In a time when many of us are trying to make a concerted effort to minimize our phone use, I appreciate the dichotomy between the two screens. It’s a much clearer line in the sand than the one separating the Fold’s 6.2- and 7.6-inch screens. Phone closed = checking my notifications. Phone open = engagement. When the time comes to open the phone, the Flip is a much easier proposition than the phones. I haven’t quite mastered the art of the one-handed open just yet, but it’s much easier to execute on the fly than the Fold, which is effectively like opening a book. The biggest downside to the form factor in terms of speed is there’s no quick way to fire off a photo.

Image Credits: Brian Heater

Taking photos is far more deliberate, requiring one to open the phone to see the internal view finder. You can, however, snap off some selfies by double-pressing the power button, with the small front-facing screen doubling as a small viewfinder. Swiping to the left toggles between still, while swiping up and down changes the level of zoom. It’s a bit awkward and clunky, but the pair of 12-megapixel cameras (wide and ultra-wide) will get you a much better selfie than most pinhole cameras (including the Flip’s 10 megapixel lens).

Like the Fold, the rear cameras (which are also the front-facing cameras, depending on how you look at it) are largely unchanged since the Flip 2. A dual-camera system can feel almost antiquated in 2021, but for most intents and purposes, they do the trick, coupled with Samsung’s many years of camera software experience. The 22:9 aspect ratio means more than a quarter of the screen is occupied by the controls out of necessity.

[gallery ids="2192880,2192883,2192882,2192881,2192879,2192874,2192873,2192872,2192871,2192870"]

The aspect ratio in general merits comment. It’s, like, really, really tall when open. It’s a nice amount of real estate to have when, say, scrolling through Gmail or Twitter. But when watching video, you’ll often encounter pillarboxing — letterboxing on the sides of the screen. The video world simply isn’t ready for 22:9, and quite frankly, it probably won’t ever be.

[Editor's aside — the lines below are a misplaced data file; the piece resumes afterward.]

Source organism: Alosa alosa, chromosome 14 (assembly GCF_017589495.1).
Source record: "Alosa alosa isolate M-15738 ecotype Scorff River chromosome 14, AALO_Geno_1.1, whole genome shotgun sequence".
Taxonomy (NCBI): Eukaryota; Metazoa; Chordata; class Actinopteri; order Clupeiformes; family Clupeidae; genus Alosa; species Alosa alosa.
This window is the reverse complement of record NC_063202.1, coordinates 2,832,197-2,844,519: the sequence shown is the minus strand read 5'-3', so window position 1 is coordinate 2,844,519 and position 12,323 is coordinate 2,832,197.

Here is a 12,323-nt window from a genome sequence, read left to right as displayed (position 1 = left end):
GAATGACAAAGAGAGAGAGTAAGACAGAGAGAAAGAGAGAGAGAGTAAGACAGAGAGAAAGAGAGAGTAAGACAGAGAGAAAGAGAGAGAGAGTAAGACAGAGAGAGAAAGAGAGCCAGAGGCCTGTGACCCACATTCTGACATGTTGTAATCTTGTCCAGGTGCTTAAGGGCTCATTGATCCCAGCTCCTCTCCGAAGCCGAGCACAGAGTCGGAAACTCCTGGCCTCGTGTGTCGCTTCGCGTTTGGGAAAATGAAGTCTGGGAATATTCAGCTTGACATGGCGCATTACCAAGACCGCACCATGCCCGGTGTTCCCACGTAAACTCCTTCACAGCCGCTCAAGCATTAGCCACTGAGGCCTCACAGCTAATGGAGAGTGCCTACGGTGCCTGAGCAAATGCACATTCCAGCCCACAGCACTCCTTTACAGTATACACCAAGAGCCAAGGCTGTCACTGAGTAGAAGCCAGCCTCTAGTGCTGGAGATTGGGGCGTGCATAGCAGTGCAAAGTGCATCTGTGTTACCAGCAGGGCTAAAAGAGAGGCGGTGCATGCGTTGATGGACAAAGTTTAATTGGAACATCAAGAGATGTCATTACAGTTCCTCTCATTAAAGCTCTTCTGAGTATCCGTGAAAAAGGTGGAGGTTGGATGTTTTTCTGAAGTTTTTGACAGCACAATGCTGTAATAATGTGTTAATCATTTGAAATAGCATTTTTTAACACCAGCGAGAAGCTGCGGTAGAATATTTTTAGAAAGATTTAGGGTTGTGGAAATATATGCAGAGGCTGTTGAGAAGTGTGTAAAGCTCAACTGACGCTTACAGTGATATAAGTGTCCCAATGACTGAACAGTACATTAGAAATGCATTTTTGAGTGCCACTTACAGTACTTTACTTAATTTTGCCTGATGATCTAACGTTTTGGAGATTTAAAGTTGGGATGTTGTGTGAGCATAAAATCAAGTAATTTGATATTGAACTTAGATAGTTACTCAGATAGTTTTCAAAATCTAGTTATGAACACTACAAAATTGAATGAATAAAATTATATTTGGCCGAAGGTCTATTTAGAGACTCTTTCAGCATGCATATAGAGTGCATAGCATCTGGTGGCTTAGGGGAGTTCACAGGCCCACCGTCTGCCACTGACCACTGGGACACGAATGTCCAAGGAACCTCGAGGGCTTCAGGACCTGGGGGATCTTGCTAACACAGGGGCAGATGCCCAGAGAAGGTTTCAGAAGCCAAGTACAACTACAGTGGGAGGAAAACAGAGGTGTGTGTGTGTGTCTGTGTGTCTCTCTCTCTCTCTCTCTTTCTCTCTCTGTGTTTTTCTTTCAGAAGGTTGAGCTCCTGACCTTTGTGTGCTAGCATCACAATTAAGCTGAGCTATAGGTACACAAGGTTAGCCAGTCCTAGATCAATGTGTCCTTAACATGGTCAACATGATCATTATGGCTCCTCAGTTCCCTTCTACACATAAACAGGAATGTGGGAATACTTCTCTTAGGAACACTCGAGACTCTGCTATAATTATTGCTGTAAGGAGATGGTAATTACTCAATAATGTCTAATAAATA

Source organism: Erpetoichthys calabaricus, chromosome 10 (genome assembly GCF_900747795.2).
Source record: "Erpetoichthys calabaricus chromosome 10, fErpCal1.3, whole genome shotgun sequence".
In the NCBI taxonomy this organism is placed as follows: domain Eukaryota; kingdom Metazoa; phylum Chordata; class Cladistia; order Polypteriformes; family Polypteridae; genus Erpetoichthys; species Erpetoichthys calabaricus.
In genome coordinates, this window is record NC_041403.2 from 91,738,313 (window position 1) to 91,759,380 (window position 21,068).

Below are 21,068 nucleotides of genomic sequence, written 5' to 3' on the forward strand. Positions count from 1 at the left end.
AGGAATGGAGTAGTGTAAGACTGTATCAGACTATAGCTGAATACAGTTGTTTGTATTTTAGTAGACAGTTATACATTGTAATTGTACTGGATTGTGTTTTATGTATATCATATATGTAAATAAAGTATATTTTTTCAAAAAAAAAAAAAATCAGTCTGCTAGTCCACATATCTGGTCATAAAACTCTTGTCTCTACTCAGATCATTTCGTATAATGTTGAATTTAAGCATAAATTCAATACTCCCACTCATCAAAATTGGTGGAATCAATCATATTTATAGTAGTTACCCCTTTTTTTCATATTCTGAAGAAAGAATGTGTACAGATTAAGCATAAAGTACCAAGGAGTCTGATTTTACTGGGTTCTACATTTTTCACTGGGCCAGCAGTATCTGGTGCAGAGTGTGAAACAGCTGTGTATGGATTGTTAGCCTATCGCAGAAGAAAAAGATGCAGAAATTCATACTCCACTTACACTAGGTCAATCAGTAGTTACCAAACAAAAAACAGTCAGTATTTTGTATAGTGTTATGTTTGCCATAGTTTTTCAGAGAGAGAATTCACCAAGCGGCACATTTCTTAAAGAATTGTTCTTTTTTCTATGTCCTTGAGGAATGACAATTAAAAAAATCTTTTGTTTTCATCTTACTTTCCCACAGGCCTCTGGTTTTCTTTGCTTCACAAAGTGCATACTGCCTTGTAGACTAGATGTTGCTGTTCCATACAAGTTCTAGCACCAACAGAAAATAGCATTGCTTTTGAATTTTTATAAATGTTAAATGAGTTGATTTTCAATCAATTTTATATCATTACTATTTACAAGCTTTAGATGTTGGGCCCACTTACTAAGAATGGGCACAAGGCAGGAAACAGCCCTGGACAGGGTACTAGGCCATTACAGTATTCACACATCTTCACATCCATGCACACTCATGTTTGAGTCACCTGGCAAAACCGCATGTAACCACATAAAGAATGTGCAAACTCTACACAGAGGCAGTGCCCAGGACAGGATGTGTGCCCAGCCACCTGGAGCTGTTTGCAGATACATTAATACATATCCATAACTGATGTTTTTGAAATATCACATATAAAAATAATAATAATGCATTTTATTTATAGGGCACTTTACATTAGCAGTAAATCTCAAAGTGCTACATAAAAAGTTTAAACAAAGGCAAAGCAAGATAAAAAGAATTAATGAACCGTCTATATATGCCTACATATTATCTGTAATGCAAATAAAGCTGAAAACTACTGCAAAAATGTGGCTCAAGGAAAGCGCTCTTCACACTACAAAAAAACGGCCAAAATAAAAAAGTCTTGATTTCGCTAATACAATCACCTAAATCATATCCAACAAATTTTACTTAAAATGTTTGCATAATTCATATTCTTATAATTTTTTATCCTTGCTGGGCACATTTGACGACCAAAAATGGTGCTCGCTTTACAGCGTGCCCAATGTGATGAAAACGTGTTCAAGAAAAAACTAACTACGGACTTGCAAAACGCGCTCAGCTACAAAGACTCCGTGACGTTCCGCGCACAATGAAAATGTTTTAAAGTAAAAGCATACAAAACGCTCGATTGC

And then, of course, there’s the seam. It’s right there in the center of the lovely 2640 x 1080, 425 ppi screen. And barring some unforeseen breakthrough in foldable tech, I frankly don’t see it disappearing any time soon. I understand why that might be a deal breaker, though I’ve largely gotten used to it after spending time with these devices.

Like the Fold, the Flip runs on the Snapdragon 888 processor. Predictably, the lower cost comes with less in the way of RAM and storage, at 8 and 128GB on the Flip, to the Fold’s 12 and 256GB. Another $150 will upgrade the storage 256GB here. While Samsung mostly hasn’t skimped much on the internals, the 3,300 mAh battery does fall short.

Battery life is an issue with the Fold and an even bigger problem on the Flip — in fact, it’s the biggest complaint here. Moderate to heavy use is going to require getting near a charging cable before the day is over. Maybe not a huge deal in these pandemic days, but something to consider as we re-enter the world. Certainly long, unplugged plane rides are out of the question.

Image Credits: Brian Heater

Again, I can totally sympathize with that being a deal breaker. You pay $1,000 for a phone, you want a battery that’s going to get you through a day of use, worry-free. And certainly it’s something for Samsung to focus on in gen four.